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  • Writer's pictureJenny Stamm

Up & Off

Updated: Feb 8, 2023

Service dogs must be trained in certain behaviors to help their specific disabled partner. If the behavior is triggered with a command (visual or verbal), it’s called a “task.” If the behavior is triggered via an environmental cue (a sound, a change in the partner’s body, etc.), it’s called “work.”

This is part of a series on various service dog tasks/work behaviors, their purpose, and how to train them. You can find a glossary of terms here and the whole list of behaviors covered (so far) here. There are so many behaviors and ways to train those behaviors, but I hope to cover the most important ones. If I’ve missed something, please let me know!

Up & Off

These behaviors, while not tasks or work, are very useful for most service dogs to know. These can be used to teach a dog when it is okay to get up on furniture, to put their front paws up on something (such as when delivering a wallet to a cashier), and when to get off, as well.

Up is a good pre-task behavior, which can be used to teach how to put paws up on something (such as when doing deep pressure therapy like Lap) or how to jump all the way onto something (for smaller dogs doing Lap or for when a dog needs to jump onto a couch or bed to task). The Off is just as important as the Up as it gives a duration for the service dog to be up somewhere.

In order to train a dog how to perform Up & Off, follow the below steps. Mark (clicker or “yes”) and reward for correct responses and only move onto the next step when the previous one is consistent and reliable.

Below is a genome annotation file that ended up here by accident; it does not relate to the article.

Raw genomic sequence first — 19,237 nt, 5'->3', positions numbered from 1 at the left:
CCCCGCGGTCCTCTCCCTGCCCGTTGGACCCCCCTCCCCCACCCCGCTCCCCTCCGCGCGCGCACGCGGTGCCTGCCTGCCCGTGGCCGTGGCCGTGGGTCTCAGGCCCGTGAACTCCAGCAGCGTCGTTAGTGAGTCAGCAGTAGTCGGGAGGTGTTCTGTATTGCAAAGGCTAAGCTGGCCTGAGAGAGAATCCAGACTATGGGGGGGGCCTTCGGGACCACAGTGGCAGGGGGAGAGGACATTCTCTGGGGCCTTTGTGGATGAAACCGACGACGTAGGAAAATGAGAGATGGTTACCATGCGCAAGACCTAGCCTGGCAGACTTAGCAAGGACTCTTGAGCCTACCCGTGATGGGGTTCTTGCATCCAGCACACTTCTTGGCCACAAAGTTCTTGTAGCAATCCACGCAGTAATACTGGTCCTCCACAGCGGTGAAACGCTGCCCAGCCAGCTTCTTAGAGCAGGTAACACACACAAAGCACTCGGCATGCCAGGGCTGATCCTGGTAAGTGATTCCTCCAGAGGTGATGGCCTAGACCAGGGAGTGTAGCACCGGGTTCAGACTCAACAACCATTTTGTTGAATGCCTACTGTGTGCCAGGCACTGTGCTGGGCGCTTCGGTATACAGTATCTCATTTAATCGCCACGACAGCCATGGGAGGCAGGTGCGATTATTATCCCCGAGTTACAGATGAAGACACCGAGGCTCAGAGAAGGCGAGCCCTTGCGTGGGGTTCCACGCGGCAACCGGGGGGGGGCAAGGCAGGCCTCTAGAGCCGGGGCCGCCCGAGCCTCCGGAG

A note: if you think you might teach only 2 paws up at some point, teaching Up to mean 2 paws and a follow-up “All the way” for 4 paws might be the safest way to go.

1) Sit on a couch with open space next to you and pat the couch several times. If your dog jumps up immediately, mark and reward!

a. If they don’t jump up with just patting, use excited (high-pitched and fast) sounds, such as kissy noises, while patting the couch. You can even switch to clapping your hands, if necessary.

b. If nothing is working, try luring your dog up with a treat or toy drawn from their nose up towards the back of the couch. Don’t give it to them until at least their front paws are on the couch.

2) Once they’re up on the couch, make a big gesture pointing back towards the floor and say “Off.” Once they jump off (paws on the floor), mark and reward!

a. If they don’t get off, clap your hands towards the floor (away from the couch) and make excited noises. As soon as they jump off, mark and reward. Once they’re reliably getting off with your clapping, then add the word “Off” before. Slowly get rid of the clapping until you can rely on the single word “Off.”

3) Once they’re reliable with getting up on the couch with patting it and getting off the couch with the word “Off,” say the word “Up” (or whatever cue you prefer) before patting the couch. Mark and reward as soon as they have either 2 paws or all 4 paws up on the couch (your preference, depending on what you will use Up to teach later on). Still reward for “Off.”

4) Start asking for Up on objects you’re not sitting on (the couch, a bed, a chair, etc.). Mark and reward. For Off, stop rewarding with anything more than a “good boy/girl” or a pat on the head.

a. You can pat the object to help your dog understand where you want them.

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